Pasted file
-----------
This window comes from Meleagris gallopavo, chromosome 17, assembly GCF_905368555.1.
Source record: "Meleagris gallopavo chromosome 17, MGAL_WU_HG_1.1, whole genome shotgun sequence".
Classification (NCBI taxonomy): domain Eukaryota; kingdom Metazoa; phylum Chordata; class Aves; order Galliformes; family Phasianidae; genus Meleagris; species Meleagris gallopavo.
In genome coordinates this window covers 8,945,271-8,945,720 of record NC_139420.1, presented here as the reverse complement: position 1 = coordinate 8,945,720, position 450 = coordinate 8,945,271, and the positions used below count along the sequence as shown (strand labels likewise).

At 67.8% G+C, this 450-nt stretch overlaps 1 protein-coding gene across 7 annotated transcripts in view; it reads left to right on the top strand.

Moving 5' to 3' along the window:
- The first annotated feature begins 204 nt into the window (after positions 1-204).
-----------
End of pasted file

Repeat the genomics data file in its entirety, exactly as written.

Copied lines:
This window comes from Meleagris gallopavo, chromosome 17, assembly GCF_905368555.1.
Source record: "Meleagris gallopavo chromosome 17, MGAL_WU_HG_1.1, whole genome shotgun sequence".
Classification (NCBI taxonomy): domain Eukaryota; kingdom Metazoa; phylum Chordata; class Aves; order Galliformes; family Phasianidae; genus Meleagris; species Meleagris gallopavo.
In genome coordinates this window covers 8,945,271-8,945,720 of record NC_139420.1, presented here as the reverse complement: position 1 = coordinate 8,945,720, position 450 = coordinate 8,945,271, and the positions used below count along the sequence as shown (strand labels likewise).

At 67.8% G+C, this 450-nt stretch overlaps 1 protein-coding gene across 7 annotated transcripts in view; it reads left to right on the top strand.

Moving 5' to 3' along the window:
- The first annotated feature begins 204 nt into the window (after positions 1-204).